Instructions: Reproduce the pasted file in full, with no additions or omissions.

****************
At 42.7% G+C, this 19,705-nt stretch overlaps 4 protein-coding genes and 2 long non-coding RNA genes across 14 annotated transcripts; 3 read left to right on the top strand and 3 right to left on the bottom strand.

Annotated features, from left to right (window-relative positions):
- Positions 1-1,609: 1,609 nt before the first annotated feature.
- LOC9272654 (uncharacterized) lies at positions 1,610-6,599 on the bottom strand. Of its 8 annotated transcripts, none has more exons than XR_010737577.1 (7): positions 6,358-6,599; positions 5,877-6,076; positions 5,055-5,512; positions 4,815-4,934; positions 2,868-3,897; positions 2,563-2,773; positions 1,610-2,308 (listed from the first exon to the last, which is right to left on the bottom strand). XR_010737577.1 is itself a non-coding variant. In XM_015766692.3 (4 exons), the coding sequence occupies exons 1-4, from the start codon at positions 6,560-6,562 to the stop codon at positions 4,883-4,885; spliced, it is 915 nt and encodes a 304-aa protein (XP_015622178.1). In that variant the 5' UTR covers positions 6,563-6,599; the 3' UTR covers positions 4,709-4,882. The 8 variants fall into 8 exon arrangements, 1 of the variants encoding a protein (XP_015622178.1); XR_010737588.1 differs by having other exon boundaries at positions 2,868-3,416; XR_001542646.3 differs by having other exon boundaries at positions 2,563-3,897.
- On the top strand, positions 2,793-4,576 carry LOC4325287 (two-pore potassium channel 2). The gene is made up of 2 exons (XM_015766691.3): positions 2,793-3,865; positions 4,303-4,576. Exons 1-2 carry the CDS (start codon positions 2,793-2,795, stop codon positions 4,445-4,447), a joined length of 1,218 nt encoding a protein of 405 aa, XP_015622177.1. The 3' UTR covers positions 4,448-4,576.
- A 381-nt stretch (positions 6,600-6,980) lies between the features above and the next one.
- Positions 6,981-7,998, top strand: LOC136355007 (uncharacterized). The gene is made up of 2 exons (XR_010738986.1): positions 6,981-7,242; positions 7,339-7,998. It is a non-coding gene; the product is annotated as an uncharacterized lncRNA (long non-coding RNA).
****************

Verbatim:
At 42.7% G+C, this 19,705-nt stretch overlaps 4 protein-coding genes and 2 long non-coding RNA genes across 14 annotated transcripts; 3 read left to right on the top strand and 3 right to left on the bottom strand.

Annotated features, from left to right (window-relative positions):
- Positions 1-1,609: 1,609 nt before the first annotated feature.
- LOC9272654 (uncharacterized) lies at positions 1,610-6,599 on the bottom strand. Of its 8 annotated transcripts, none has more exons than XR_010737577.1 (7): positions 6,358-6,599; positions 5,877-6,076; positions 5,055-5,512; positions 4,815-4,934; positions 2,868-3,897; positions 2,563-2,773; positions 1,610-2,308 (listed from the first exon to the last, which is right to left on the bottom strand). XR_010737577.1 is itself a non-coding variant. In XM_015766692.3 (4 exons), the coding sequence occupies exons 1-4, from the start codon at positions 6,560-6,562 to the stop codon at positions 4,883-4,885; spliced, it is 915 nt and encodes a 304-aa protein (XP_015622178.1). In that variant the 5' UTR covers positions 6,563-6,599; the 3' UTR covers positions 4,709-4,882. The 8 variants fall into 8 exon arrangements, 1 of the variants encoding a protein (XP_015622178.1); XR_010737588.1 differs by having other exon boundaries at positions 2,868-3,416; XR_001542646.3 differs by having other exon boundaries at positions 2,563-3,897.
- On the top strand, positions 2,793-4,576 carry LOC4325287 (two-pore potassium channel 2). The gene is made up of 2 exons (XM_015766691.3): positions 2,793-3,865; positions 4,303-4,576. Exons 1-2 carry the CDS (start codon positions 2,793-2,795, stop codon positions 4,445-4,447), a joined length of 1,218 nt encoding a protein of 405 aa, XP_015622177.1. The 3' UTR covers positions 4,448-4,576.
- A 381-nt stretch (positions 6,600-6,980) lies between the features above and the next one.
- Positions 6,981-7,998, top strand: LOC136355007 (uncharacterized). The gene is made up of 2 exons (XR_010738986.1): positions 6,981-7,242; positions 7,339-7,998. It is a non-coding gene; the product is annotated as an uncharacterized lncRNA (long non-coding RNA).